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Mixed mode oscillations in a gonadotropin-releasing hormone (GnRH) neuron model

Authors
Journal
BMC Neuroscience
1471-2202
Publisher
Springer (Biomed Central Ltd.)
Publication Date
Volume
11
Identifiers
DOI: 10.1186/1471-2202-11-s1-p161
Keywords
  • Poster Presentation
Disciplines
  • Biology
  • Mathematics

Abstract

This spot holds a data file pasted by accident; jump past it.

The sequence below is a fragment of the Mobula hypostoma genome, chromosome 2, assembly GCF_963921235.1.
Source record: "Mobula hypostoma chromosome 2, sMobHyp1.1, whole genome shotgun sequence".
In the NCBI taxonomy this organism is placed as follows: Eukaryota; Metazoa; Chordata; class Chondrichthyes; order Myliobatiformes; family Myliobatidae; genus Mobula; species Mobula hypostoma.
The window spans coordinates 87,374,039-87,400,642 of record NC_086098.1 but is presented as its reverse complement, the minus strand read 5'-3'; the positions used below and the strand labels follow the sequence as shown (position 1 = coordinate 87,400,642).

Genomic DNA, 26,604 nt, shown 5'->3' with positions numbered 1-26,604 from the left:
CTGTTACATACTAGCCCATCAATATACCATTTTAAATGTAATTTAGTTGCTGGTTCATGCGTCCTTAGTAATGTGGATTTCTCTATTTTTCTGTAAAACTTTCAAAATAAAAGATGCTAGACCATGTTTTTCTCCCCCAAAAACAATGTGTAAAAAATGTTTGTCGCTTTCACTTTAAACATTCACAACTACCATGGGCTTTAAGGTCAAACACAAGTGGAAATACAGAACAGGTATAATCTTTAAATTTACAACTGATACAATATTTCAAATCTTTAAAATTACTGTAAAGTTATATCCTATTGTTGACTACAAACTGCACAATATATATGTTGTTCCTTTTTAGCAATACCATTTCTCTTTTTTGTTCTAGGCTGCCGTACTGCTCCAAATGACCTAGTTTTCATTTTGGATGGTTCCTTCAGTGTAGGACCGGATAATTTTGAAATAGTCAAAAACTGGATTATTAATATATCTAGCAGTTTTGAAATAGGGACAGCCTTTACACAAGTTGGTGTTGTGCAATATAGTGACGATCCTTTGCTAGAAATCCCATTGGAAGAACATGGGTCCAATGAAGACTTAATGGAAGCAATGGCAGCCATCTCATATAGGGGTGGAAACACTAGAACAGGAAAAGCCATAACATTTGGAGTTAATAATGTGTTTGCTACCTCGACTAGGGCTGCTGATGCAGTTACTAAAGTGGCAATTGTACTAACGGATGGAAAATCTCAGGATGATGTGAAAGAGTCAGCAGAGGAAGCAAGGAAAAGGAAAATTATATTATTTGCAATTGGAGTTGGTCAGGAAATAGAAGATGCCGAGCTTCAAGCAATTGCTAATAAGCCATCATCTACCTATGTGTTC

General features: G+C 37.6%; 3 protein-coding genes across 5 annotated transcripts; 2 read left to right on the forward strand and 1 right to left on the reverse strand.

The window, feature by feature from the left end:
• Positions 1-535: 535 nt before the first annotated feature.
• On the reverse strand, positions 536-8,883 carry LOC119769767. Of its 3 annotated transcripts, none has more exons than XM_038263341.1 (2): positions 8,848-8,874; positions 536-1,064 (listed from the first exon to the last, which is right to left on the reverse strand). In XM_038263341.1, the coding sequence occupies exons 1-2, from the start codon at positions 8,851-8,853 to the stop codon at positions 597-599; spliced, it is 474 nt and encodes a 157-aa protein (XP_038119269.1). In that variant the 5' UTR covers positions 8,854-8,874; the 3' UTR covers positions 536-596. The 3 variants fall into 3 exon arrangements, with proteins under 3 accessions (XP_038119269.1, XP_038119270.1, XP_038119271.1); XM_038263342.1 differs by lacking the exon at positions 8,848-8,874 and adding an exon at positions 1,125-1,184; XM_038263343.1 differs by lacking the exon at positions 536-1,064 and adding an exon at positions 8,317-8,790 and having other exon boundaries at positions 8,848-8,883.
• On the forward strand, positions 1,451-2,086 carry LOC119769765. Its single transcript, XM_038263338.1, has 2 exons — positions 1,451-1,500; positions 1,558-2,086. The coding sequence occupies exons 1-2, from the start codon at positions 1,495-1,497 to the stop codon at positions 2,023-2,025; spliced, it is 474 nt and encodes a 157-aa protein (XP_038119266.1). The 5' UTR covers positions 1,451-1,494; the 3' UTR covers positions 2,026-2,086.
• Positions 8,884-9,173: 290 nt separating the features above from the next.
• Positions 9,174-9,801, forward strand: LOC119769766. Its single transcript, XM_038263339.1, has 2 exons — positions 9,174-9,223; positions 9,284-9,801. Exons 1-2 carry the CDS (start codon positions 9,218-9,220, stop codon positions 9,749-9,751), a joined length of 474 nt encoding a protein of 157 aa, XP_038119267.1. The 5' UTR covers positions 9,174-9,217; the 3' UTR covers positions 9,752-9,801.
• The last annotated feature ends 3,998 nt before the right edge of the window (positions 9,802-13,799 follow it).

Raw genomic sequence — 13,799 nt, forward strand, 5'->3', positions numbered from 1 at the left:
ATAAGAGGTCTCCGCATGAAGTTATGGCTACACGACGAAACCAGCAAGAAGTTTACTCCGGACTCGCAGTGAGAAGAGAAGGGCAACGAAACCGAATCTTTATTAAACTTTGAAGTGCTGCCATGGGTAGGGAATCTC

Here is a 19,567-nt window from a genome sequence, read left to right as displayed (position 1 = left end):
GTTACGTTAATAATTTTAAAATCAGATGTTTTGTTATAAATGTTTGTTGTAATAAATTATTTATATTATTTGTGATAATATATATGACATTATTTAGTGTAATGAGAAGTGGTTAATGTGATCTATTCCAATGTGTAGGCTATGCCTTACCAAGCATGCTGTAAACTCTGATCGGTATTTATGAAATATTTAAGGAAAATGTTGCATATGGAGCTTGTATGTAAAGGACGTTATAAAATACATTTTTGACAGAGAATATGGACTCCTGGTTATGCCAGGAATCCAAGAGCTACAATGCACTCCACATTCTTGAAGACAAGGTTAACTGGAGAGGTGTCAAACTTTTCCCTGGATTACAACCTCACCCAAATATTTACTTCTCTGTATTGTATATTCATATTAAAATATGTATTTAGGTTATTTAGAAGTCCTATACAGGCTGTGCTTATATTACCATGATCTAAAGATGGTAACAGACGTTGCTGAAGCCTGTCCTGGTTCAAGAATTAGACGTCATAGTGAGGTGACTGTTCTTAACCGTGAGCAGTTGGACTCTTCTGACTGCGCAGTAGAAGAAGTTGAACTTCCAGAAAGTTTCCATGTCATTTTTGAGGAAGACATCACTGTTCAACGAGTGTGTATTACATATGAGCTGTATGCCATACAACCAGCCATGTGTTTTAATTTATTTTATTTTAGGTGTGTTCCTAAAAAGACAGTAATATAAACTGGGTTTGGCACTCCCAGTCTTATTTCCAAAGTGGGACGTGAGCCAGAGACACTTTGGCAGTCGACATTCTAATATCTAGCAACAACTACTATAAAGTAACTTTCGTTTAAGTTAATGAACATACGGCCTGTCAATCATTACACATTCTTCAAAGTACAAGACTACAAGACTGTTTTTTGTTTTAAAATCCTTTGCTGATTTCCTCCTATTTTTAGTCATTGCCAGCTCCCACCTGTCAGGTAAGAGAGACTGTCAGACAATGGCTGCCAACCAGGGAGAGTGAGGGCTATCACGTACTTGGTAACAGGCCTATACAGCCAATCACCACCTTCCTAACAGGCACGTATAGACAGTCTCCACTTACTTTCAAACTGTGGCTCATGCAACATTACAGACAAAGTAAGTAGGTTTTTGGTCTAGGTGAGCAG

Mixed mode oscillations in a gonadotropin-releasing hormone (GnRH) neuron model POSTER PRESENTATION Open Access Mixed mode oscillations in a gonadotropin- releasing hormone (GnRH) neuron model Sayanti Banerjee1*, Janet Best1, Kelly Suter2 From Nineteenth Annual Computational Neuroscience Meeting: CNS*2010 San Antonio, TX, USA. 24-30 July 2010 Mixed mode oscillations (MMOs) are complex patterns resulting from an inter-mixing of large- and small- amplitude oscillations. Such patterns have been widely observed in experiments as well as mathematical models [1] and are currently an active area of mathematical research. In neurons MMOs often consist of a mixture of spikes and subthreshold oscillations. Our GnRH work leads to a seven-dimensional soma model aimed at investigating the firing properties of GnRH neurons across puberty. The results of our model are supported by published electrophysiological data of Liu and Herbi- son [2]. The model exhibits robust subthreshold oscilla- tions in addition to action potentials, an observation validated by experimental evidence. Previously identified mechanisms giving rise to MMOs in mathematical mod- els include canard-based mechanisms such as folded node singularities and singular Hopf bifurcations [3,4]. MMOs arising out of these mechanisms have character- istic patterns of variation in oscillation amplitudes; in the case of folded nodes there are also bounds for the maximum number of subthreshold oscillations per cycle. The MMOs in our system do not follow these patterns but are instead “exotic” MMOs. In this work we use geometric singular perturbation theory to analyze the source of these MMOs in the model and compare to known mechanisms; we also explore the possible physio- logical function of MMOs in GnRH cells. Bifurcation analysis of our system was performed with the help of the simulation and continuation tool XPPAUT. Our analysis suggests that MMOs in our model persist near a saddle-node of periodic orbits and the geometry further poi

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